Suzuki V-Strom 250 SX Review - Adventure-ready Or A Comfortable Tourer?

A 220km ride from Dharamshala to Manali in pursuit of finding the ADV quotient of the new V-Strom 250 SX

Adventure. It seems to be the favourite word for most two-wheeler brands in our country and the latest entrant is the Suzuki V-Strom 250SX. It’s the Japanese brand's THIRD offering in the 250cc segment and its most affordable ADV offering for India. With the V-Strom 1000 and 650 having established the rugged all-rounder family name, we are sampling the 250 in the Himalayas. Promising, right? But, things don't look too rosy for the V-Strom 250 SX as the specs aren’t too impressive. So does it have the Suzuki magic and prove that numbers always don’t tell the real story, or do they?

Them ADV Feels

I am gonna start this review with the styling as Suzuki designers have nailed the brief. It looks like a proper scaled-down version of the V-Strom and in pictures I thought the bike looked small, but that isn’t the case. It looks big, has presence and made onlookers curious wherever we went during the shoot. And more importantly it doesn’t look like a 250cc bike.

The design highlights include the tall windscreen and positioned below is the bright LED headlight (same unit as the Gixxer 250). It’s interesting how Suzuki designers managed to make it work on the V-Strom 250. The large beak and the fairing give it that proper V-Strom DNA and the tank blends well with the fairing. The split seat adds to its bulk, while the twin-port exhaust muffler sports a black finish. Moving to the rear, the taillight is the same LED unit as seen on the older Gixxer, while the chunky grab rail adds to its tough character. On the feature front it receives an all-digital instrument console with Bluetooth connectivity with call, SMS and WhatsApp alerts. There’s also turn-by-turn navigation with ETA and a USB charger.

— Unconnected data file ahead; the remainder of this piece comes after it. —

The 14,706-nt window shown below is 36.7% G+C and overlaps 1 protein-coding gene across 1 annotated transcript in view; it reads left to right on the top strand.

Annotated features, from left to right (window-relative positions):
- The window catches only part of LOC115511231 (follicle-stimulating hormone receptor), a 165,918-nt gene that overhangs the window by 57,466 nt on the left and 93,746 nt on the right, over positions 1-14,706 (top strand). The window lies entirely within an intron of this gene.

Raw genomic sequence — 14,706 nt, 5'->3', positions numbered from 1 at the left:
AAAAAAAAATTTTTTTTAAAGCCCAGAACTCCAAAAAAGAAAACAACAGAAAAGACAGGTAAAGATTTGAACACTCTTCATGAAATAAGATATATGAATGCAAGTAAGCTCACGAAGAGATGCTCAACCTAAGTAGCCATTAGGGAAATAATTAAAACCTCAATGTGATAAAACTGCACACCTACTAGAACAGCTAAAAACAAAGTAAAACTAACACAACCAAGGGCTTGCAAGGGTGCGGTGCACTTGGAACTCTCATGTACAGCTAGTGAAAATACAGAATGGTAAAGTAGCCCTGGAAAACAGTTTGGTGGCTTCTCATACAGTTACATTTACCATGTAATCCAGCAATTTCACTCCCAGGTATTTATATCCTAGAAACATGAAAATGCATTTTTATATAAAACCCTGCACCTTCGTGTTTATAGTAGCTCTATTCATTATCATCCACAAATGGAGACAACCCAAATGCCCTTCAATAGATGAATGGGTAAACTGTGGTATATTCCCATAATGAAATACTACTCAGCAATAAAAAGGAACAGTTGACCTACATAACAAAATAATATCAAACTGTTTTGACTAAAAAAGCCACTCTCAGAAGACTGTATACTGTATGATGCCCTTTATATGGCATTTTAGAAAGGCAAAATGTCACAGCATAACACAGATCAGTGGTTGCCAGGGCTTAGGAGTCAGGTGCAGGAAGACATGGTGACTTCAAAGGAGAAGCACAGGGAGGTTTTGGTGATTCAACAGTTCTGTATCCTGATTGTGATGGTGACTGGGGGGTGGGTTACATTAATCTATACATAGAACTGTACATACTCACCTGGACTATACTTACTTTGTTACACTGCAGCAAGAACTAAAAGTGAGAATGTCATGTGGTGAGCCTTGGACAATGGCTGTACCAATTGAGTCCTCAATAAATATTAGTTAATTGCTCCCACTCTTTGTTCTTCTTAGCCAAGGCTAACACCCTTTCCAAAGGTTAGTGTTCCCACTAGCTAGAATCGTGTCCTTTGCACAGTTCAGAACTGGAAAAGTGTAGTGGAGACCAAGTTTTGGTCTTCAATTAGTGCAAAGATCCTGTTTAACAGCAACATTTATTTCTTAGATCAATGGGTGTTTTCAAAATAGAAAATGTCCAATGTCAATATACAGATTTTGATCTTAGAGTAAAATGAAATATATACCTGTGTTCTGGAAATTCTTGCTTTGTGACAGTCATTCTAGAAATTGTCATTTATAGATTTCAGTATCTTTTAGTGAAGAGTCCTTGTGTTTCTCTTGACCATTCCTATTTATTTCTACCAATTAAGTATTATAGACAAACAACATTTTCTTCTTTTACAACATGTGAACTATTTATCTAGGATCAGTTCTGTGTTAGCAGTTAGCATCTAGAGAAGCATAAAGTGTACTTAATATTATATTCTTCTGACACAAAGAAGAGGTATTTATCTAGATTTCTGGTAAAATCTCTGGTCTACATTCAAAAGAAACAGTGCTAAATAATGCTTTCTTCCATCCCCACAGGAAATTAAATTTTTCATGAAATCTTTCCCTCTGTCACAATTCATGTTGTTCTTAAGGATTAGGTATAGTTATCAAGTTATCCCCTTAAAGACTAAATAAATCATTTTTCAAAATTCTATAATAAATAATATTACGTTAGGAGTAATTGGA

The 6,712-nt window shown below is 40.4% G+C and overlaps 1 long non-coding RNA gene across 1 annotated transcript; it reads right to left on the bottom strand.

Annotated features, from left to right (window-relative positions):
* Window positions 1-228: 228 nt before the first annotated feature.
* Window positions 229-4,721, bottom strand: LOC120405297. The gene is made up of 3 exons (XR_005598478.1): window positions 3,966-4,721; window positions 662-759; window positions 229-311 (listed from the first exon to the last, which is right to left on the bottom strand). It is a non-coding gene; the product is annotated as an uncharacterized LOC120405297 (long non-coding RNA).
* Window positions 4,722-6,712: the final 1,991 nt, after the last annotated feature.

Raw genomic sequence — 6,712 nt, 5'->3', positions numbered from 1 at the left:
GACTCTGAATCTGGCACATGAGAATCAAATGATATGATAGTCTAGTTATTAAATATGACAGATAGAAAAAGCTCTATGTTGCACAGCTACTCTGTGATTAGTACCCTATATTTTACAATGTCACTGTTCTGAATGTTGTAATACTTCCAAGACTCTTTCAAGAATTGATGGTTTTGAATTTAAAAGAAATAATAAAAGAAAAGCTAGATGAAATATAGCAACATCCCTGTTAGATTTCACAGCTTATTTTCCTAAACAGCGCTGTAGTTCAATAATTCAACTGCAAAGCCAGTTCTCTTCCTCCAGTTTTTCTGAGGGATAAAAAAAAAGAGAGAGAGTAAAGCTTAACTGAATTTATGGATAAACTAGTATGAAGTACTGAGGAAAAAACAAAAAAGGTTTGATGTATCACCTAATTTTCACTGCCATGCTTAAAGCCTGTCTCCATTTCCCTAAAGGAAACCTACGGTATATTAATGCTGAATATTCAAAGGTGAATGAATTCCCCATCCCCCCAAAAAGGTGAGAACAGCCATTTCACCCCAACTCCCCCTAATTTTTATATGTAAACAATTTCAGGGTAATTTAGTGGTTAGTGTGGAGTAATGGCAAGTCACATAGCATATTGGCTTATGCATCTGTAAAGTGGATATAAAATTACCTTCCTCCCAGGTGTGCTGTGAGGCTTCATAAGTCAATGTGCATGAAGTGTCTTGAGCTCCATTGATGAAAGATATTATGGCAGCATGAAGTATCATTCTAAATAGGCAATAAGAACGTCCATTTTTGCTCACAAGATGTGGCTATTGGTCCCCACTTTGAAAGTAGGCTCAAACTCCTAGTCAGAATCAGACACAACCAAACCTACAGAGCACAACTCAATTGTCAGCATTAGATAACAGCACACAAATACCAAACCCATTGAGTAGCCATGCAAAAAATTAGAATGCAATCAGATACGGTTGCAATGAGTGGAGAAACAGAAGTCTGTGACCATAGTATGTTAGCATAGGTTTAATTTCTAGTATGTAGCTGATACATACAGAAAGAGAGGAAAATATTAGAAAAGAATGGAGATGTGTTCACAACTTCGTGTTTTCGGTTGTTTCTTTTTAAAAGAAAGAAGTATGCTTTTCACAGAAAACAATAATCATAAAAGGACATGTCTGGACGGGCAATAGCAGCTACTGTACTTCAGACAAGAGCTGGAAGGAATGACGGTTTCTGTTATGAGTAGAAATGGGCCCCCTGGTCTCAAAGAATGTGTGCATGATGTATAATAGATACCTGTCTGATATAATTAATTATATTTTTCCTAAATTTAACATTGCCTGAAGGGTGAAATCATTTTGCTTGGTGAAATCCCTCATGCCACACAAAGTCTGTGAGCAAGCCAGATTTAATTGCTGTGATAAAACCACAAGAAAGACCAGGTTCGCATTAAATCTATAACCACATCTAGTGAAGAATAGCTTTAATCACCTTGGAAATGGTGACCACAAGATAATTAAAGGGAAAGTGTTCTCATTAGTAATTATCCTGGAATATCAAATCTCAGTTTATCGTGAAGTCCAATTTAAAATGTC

Quality Check

One more aspect where the V-Strom impressed us was in the quality department. The paint finish is beautiful, panel gaps are tight, switchgear looks robust and you wouldn’t find any loose wires. And despite riding the bike over some really rough roads and rocks, none of the panel showed any sign of abuse or rattle, so good job Suzuki!

On The Move

The new bike is based on the same platform as its Gixxer 250 siblings and shares the same engine and specs. Given their strong all-round performance, that’s not a bad thing and Suzuki engineers haven’t altered the gear ratios either.